It looks from the newspapers this morning like the dam has finally broken on prosecuting the crisis scandals.
The New York Times does its best to put the Goldman scandal in the C-suite, splashing the lede story across two columns headlined: “Top Leaders at Goldman Had a Role in Mortgages.” It reports separately that Goldman investigations are going viral.
The Wall Street Journal’s page one is dominated by the continuing Goldman Sachs (this is where I say Goldman is an Audit funder) story, including a report on how the SEC is looking at its peers for similarly rigged deals. And on the Money & Investing front, the Journal reports that a Countrywide investigation is coming to a head—at long last.
The Journal’s A1 story on SEC investigations makes it pretty clear that Deutsche Bank ought to start working on its excuses:
From 2005 through late 2006, the U.S. securities arm of Deutsche Bank created several CDOs that sold credit protection on mortgage bonds that the firm’s hedge-fund clients bet against, according to people familiar with the matter. Deutsche Bank facilitated the deals, earning fees, by selling credit-default swaps to the hedge funds and clients. To offset its risk, the bank itself bought swaps that would pay off if mortgages backing the CDOs weakened.
Among the hedge-fund clients was one run by Mr. Paulson, the investor the SEC says helped pick the assets for a Goldman CDO. His firm, Paulson & Co., which reaped billions on the mortgage meltdown, helped choose about 100 mortgage assets for some of Deutsche Bank’s CDOs, traders say. Deutsche Bank used some but not all of his recommendations, according to people familiar with the transactions.
Investors who bought slices of the CDOs weren’t explicitly told about the bets by the hedge funds, though they were shown a list of mortgage bonds on which swaps had been written, according to people familiar with the matter and marketing documents reviewed by The Journal.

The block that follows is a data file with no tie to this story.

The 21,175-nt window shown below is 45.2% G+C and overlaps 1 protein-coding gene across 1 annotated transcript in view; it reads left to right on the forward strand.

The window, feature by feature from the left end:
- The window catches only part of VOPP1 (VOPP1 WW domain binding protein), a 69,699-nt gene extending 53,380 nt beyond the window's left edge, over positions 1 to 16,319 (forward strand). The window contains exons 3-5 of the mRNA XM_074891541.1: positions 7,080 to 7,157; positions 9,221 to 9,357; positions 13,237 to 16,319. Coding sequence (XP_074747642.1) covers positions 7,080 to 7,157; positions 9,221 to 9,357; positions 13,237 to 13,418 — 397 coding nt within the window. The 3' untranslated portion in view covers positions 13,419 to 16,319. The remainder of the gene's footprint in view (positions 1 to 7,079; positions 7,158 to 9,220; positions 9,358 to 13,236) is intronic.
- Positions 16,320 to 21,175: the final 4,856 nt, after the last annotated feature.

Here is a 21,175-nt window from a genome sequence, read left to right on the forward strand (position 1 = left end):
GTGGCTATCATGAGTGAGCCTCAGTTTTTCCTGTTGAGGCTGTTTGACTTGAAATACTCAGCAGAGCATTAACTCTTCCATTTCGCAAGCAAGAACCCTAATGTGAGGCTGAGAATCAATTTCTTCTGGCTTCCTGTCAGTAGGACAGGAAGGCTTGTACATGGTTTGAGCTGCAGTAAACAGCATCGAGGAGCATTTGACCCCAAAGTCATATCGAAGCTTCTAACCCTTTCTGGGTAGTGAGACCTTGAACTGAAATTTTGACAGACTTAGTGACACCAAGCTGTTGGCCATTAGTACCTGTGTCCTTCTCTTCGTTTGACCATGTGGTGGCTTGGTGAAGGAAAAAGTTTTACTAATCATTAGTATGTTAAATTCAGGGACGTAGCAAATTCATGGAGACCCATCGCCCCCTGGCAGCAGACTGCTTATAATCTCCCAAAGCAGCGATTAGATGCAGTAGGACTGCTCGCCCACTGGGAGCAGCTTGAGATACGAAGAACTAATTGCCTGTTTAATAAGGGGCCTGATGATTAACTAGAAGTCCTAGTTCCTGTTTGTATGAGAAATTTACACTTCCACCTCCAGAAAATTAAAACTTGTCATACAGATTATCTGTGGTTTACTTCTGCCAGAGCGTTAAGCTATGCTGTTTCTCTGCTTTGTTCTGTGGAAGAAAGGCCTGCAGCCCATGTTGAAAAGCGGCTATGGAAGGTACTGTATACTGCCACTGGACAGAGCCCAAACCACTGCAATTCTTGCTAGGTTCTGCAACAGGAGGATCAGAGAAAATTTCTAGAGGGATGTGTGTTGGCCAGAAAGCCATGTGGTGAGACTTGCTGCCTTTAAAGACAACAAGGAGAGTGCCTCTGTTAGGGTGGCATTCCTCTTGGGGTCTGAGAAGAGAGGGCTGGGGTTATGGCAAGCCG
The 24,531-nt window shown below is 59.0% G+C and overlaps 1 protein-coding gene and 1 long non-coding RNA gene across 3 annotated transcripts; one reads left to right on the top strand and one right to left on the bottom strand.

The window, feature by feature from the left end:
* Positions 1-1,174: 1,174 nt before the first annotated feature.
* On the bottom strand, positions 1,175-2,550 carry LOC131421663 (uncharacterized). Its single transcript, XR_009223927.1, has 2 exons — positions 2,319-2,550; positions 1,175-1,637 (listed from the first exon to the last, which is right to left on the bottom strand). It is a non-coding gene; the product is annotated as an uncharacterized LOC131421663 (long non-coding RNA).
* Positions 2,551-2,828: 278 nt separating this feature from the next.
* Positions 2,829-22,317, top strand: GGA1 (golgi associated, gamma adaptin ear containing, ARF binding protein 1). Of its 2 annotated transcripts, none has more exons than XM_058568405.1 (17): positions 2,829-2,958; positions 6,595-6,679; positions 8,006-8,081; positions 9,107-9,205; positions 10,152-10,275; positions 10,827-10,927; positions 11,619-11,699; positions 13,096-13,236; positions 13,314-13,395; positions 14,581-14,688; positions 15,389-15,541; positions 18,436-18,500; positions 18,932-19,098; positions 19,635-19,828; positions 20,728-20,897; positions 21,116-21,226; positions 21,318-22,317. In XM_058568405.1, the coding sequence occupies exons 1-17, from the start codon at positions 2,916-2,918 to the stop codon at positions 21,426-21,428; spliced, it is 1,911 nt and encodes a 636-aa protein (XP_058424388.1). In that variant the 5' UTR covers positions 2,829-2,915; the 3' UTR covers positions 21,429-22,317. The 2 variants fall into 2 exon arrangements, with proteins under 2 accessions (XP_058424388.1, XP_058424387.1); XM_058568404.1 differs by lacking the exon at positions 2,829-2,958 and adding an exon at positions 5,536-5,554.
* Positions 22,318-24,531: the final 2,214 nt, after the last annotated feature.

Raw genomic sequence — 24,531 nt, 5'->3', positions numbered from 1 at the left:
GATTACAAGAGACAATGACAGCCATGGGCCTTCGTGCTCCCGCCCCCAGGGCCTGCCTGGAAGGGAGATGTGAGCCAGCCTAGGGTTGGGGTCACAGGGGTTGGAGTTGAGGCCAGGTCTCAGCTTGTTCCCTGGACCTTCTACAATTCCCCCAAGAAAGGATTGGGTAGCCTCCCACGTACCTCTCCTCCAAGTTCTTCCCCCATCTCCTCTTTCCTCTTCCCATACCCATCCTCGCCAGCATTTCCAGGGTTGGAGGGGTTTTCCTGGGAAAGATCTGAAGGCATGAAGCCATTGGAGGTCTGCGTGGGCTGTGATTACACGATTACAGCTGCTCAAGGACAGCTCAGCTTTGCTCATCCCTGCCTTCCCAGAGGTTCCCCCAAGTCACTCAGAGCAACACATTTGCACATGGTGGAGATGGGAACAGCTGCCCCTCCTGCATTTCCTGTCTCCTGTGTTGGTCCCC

Oh yeah—you, too Bank of America Merrill Lynch for your Magnetar deals:
A money manager Merrill had hired to pick the assets to put in Norma told the Journal in 2007 that most had been pre-selected. A review of the assets showed they included swaps bets opposite to the negative wager Magnetar made. As losses increased, Magnetar profited.
The New York Times looks at how Goldman investigations (or at least calls from them) are proliferating, reporting that British Prime Minister Gordon Brown is using tough language to call for an investigation of the bank. Two congressmen are asking for a broader investigation into Goldman’s Abacus deals (the SEC zeroed in on just one of more than two dozen). The German government, which owns IKB, one of the banks the SEC says Goldman snookered, is inquiring about the Goldman case, the NYT says. It reports that the UK’s Financial Services Authority also looking into the matter.
The EU is examining Goldman’s actions in the Greece CDS case, in which it helped the country mask its true indebtedness. One thing to be explored is whether Goldman sold Greek bonds knowing the country’s true debt was higher than what its buyers thought.
We’ll be watching press coverage closely, though I’d expect it to be fine now that investigations are out there. The regulators’ actions will embolden the press to push more aggressively into Goldman’s actions, as well as those of its competitors. This is an important consideration.
Felix Salmon disputes my assertion that the Goldman case is a press win, pointing out that the SEC started its Abacus investigation in 2008 and notified Goldman formally of its inquiry in September, while the Times’s investigation didn’t come out until December. And maybe so.
But regulators don’t operate in a vacuum: Press coverage and regulation (and lawmaking, for that matter: See finance reform) go hand in hand. At its best, as in this case, it can be a virtuous circle—regulators pick up on something the press does or vice versa, and push the story along or press coverage makes it more likely that regulators act. We don’t know what facts the Times dug out on Christmas Eve that the SEC didn’t already know, but we do know the regulator is more known these days for its near-comic haplessness than for its competence and aggressiveness.
At its worst, this relationship between press coverage and regulatory enforcement helps explain the failures of both in the years the financial industry went off the rails. One doesn’t work without the other. The press prepares the ground for regulators—and the other way around.
For the public, the Times was there first. That matters.
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